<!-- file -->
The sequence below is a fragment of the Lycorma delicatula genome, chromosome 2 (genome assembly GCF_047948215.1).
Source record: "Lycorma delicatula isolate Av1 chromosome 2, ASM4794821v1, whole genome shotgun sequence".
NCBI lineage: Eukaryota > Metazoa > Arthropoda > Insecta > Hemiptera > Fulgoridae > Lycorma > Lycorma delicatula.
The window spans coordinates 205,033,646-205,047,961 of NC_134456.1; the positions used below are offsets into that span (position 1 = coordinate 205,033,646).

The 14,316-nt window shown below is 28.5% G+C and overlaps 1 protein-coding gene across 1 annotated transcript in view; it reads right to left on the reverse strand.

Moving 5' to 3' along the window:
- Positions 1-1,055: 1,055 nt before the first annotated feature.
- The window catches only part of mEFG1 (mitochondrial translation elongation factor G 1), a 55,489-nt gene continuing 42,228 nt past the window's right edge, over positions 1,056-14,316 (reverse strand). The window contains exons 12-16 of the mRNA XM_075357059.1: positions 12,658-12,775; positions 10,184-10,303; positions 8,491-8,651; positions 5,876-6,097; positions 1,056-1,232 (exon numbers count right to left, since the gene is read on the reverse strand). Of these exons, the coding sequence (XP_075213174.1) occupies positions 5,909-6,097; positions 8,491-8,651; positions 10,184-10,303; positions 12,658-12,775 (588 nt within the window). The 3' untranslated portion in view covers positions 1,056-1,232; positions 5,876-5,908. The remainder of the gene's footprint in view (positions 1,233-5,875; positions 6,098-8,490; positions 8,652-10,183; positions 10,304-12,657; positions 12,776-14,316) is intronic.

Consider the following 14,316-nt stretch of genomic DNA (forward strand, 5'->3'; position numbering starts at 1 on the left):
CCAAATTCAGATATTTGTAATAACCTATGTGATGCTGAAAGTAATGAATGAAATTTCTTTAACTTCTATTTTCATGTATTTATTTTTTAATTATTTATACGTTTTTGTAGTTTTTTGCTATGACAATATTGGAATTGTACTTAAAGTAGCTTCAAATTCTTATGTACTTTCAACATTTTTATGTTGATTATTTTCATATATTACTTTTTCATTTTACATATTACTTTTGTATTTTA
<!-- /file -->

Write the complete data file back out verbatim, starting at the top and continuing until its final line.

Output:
The sequence below is a fragment of the Lycorma delicatula genome, chromosome 2 (genome assembly GCF_047948215.1).
Source record: "Lycorma delicatula isolate Av1 chromosome 2, ASM4794821v1, whole genome shotgun sequence".
NCBI lineage: Eukaryota > Metazoa > Arthropoda > Insecta > Hemiptera > Fulgoridae > Lycorma > Lycorma delicatula.
The window spans coordinates 205,033,646-205,047,961 of NC_134456.1; the positions used below are offsets into that span (position 1 = coordinate 205,033,646).

The 14,316-nt window shown below is 28.5% G+C and overlaps 1 protein-coding gene across 1 annotated transcript in view; it reads right to left on the reverse strand.

Moving 5' to 3' along the window:
- Positions 1-1,055: 1,055 nt before the first annotated feature.
- The window catches only part of mEFG1 (mitochondrial translation elongation factor G 1), a 55,489-nt gene continuing 42,228 nt past the window's right edge, over positions 1,056-14,316 (reverse strand). The window contains exons 12-16 of the mRNA XM_075357059.1: positions 12,658-12,775; positions 10,184-10,303; positions 8,491-8,651; positions 5,876-6,097; positions 1,056-1,232 (exon numbers count right to left, since the gene is read on the reverse strand). Of these exons, the coding sequence (XP_075213174.1) occupies positions 5,909-6,097; positions 8,491-8,651; positions 10,184-10,303; positions 12,658-12,775 (588 nt within the window). The 3' untranslated portion in view covers positions 1,056-1,232; positions 5,876-5,908. The remainder of the gene's footprint in view (positions 1,233-5,875; positions 6,098-8,490; positions 8,652-10,183; positions 10,304-12,657; positions 12,776-14,316) is intronic.

Consider the following 14,316-nt stretch of genomic DNA (forward strand, 5'->3'; position numbering starts at 1 on the left):
CCAAATTCAGATATTTGTAATAACCTATGTGATGCTGAAAGTAATGAATGAAATTTCTTTAACTTCTATTTTCATGTATTTATTTTTTAATTATTTATACGTTTTTGTAGTTTTTTGCTATGACAATATTGGAATTGTACTTAAAGTAGCTTCAAATTCTTATGTACTTTCAACATTTTTATGTTGATTATTTTCATATATTACTTTTTCATTTTACATATTACTTTTGTATTTTA